How did I complete my sentences, you ask? Well, let’s just say I had to do a lot of copying and pasting. You can imagine how frustrating that would have been, but hey, I got used to it over several months, so now I’m getting used to using the “period” button again.
This new computer rocks! We ended up going with a Lenovo Yoga. I can’t say enough good things about it, so if you’re looking for a quality computer, I would highly suggest this one. Thanks to my friends and family on Facebook and elsewhere for your suggestions.
Beyond Cuteness- Crafty Halloween
So, if you know me very well, you will know that I NEVER do crafts at home. With Halloween on the horizon, I had the idea that I was going to make my son’s Halloween costume this year. I was convinced I could make a costume for much less than the $30 or $40 costumes at the store. He’s only 13 months old, so any costume he’d wear this year wouldn’t fit in the future.
Thankfully, I came across the Bombshell Bling blog where she had created two separate ghost costumes- one for her 4-month-old baby, and another for her 3-year-old son. The costume seemed super easy to do, especially for someone like me who doesn’t sew all the time.
This is how mine turned out on my son.
Super cute, right?
I found several YouTube videos that helped me learn how to create the hat from the same fleece fabric that I had used for the poncho ghost costume. I will link those here and here. I used a combination of both YouTube videos to create my hat. I ended up only using one layer of fleece material, but I did sew mine by hand.
You can find further directions below. I forgot to take pictures as I was creating the hat, and I normally don’t do crafts (like I said), so I apologize ahead of time if my directions aren’t very clear. Hopefully, the videos and the Bombshell bling blog will also help for anyone interested in creating a similar costume.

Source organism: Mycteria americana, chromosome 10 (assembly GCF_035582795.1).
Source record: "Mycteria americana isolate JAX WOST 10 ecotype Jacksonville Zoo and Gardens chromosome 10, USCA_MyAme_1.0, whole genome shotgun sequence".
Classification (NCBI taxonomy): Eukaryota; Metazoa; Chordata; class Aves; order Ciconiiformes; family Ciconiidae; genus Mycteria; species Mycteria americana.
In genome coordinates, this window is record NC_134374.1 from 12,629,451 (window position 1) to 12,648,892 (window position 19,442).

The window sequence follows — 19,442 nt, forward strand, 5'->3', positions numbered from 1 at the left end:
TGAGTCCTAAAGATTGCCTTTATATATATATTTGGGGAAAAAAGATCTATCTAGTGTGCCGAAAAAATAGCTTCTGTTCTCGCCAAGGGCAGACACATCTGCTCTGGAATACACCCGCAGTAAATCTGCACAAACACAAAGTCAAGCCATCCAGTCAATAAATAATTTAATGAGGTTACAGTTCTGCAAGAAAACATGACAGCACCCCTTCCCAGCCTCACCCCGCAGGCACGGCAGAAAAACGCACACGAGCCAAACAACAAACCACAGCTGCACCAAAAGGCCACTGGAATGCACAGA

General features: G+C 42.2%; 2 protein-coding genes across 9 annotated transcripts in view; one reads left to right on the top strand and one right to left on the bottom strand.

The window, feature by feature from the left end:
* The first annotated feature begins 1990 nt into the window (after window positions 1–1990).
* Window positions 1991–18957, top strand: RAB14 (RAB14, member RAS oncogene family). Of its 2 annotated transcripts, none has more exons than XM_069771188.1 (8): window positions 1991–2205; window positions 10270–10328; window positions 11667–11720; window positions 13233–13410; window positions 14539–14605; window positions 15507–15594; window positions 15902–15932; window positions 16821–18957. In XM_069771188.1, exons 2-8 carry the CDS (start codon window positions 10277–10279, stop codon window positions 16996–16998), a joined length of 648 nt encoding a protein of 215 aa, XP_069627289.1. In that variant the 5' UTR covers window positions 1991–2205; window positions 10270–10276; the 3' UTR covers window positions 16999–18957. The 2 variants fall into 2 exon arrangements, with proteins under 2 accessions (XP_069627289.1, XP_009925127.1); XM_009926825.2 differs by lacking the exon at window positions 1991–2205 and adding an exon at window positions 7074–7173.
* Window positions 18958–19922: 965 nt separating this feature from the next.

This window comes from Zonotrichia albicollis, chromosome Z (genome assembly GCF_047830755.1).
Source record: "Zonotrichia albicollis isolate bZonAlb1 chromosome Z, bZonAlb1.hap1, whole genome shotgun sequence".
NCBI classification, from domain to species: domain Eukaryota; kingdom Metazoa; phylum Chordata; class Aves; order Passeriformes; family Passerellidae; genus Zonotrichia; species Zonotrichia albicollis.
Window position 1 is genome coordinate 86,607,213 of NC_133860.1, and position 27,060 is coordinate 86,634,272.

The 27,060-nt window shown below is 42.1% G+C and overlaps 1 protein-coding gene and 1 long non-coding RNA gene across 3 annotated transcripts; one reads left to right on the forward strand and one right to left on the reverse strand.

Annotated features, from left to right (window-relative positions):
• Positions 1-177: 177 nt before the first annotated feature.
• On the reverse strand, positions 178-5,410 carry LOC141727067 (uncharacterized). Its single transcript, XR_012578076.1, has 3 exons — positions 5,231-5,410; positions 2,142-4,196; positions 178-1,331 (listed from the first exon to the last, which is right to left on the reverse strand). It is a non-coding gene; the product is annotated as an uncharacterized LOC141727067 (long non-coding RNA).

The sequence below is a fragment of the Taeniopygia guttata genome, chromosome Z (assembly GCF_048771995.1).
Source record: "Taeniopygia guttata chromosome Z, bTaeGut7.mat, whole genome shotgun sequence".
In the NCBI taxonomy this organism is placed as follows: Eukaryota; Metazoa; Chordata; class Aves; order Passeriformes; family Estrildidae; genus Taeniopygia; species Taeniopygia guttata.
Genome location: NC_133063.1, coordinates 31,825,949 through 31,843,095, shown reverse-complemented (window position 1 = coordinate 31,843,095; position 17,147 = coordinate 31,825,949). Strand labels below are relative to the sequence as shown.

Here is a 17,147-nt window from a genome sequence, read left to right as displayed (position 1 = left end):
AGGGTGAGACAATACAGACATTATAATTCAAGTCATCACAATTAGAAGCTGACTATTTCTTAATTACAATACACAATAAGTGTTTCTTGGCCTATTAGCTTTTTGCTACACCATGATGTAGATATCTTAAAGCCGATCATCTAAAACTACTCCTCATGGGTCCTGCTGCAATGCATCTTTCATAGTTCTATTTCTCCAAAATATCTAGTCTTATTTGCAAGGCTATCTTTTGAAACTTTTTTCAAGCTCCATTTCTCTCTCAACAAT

What You’ll Need:
- 1 yard of white fleece fabric (possibly more if your child is larger)
- 2- 8.5 x 11 sheets of black felt
- Fabric Glue
- Sewing Scissors
- First, I cut the white fleece fabric so that it hung down evenly over my son. I measured the fabric so that it hung down to his ankles on both his front and back side. The lengths of the fabric for his wingspan also went out to his wrists.
- I then folded the fabric in half on a table, and used a small glass to draw a half circle on the fabric where the head would go through, and cut around the half circle markings. I ended up having to do this twice on two different cut outs of fleece because my first cut-out was too large. Please be aware that the fleece stretches really easily, so the hole you cut doesn’t necessarily need to be as large as your child’s head size; I made mine slightly smaller and it stretched to fit over his head.
- I then kept the fleece fabric folded in half and cut the square edges so that they were rounded.
- I then used my sewing scissors to go around the edges of the fabric to cut strips of the fleece about one inch wide, and about two inches in length. I think I could have made my strips slightly thinner (you’ll see what I mean by this in the next step).